In Uncategorized on June 25, 2009 at 1:48 pm
Last night we celebrated Peter’s first birthday, and I made a simple centerpiece of Coyote Hill Farm’s (Bernardston) Garlic Scapes in an Evenflo bottle of Peter’s.
If you have yet to eat yummy scapes, visit them at the Northfield MA Farmers’ Market later today, from 4-7… where you can also take the family and pickup dinner — tonight the menu includes Shepherds Pie prepared by the Trinitarian Church. Follow the signs to the site, and pick up some Wells Tavern Farm beef while your’re there! 🙂
For a great recipe for Scapes Pesto, follow this link.
In General Farm News on June 23, 2009 at 12:33 am
My four year old loves the television show, Dirty Jobs, on the Discovery Channel. An “everyday Joe” host named Mike, who incidentally is the current spokesperson for the new Ford television advertising campaign, and who is a trained opera singer (!) is the poor fellow who has the pleasure participating in one of a few real dirty jobs. Apparently, everyday, there are people other than farmers, who get really, really dirty and stinky while earning a living.
On the evening news, it was reported that for seventeen of the last twenty-two days, it has rained in NYC. I am not sure if that statistic is the exact same number for Shelburne, Massachusetts but it is sure close, if not too low. All that rain makes an awful lot of mud — the soil is saturated — absolutely sopping wet. At least I don’t have to spend a lot of time watering the garden yet this year!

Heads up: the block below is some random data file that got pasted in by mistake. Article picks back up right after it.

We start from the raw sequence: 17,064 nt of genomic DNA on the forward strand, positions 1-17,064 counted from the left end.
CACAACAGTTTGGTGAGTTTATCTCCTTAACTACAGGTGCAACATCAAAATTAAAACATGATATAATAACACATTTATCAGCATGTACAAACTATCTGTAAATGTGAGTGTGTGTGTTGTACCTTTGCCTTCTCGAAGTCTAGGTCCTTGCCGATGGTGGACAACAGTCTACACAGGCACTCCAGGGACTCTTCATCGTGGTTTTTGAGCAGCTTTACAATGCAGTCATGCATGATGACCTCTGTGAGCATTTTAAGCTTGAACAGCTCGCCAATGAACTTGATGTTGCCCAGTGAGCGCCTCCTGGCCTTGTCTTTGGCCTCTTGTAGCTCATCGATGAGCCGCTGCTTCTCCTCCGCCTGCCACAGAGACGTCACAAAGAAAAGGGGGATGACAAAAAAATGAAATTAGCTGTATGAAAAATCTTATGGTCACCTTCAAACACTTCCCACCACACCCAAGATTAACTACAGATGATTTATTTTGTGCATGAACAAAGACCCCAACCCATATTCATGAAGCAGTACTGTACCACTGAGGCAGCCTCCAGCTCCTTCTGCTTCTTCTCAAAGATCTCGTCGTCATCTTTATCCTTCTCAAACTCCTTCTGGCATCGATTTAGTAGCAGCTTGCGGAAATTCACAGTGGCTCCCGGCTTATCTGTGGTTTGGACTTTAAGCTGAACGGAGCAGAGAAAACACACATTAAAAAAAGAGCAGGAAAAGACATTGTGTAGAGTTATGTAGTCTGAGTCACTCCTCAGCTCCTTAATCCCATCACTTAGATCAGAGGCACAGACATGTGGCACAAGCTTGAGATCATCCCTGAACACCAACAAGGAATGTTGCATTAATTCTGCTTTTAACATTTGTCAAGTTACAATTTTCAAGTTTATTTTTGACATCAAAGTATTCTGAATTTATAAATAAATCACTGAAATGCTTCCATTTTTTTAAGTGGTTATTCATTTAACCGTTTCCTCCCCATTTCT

Tuesday means that Wells Tavern Farm will be selling pastured, heritage and local meat and eggs at the Bernardston Farmers Market from four to seven. Thursday is Northfield Farmers Market from four to seven. Rain or Shine. 🙂 (I have linked the market names to the weather forecasts for each town!)
These Farmers Markets are, perhaps, my one opportunity all week to be really, kind of clean — or at least mud-free.
In other farm news, we are now members of the American Livestock Breeds Conservancy, the pioneer organization in the U.S. working to conserve historic breeds and genetic diversity in livestock. Since that is what our farm is also all about, I thought that it made sense!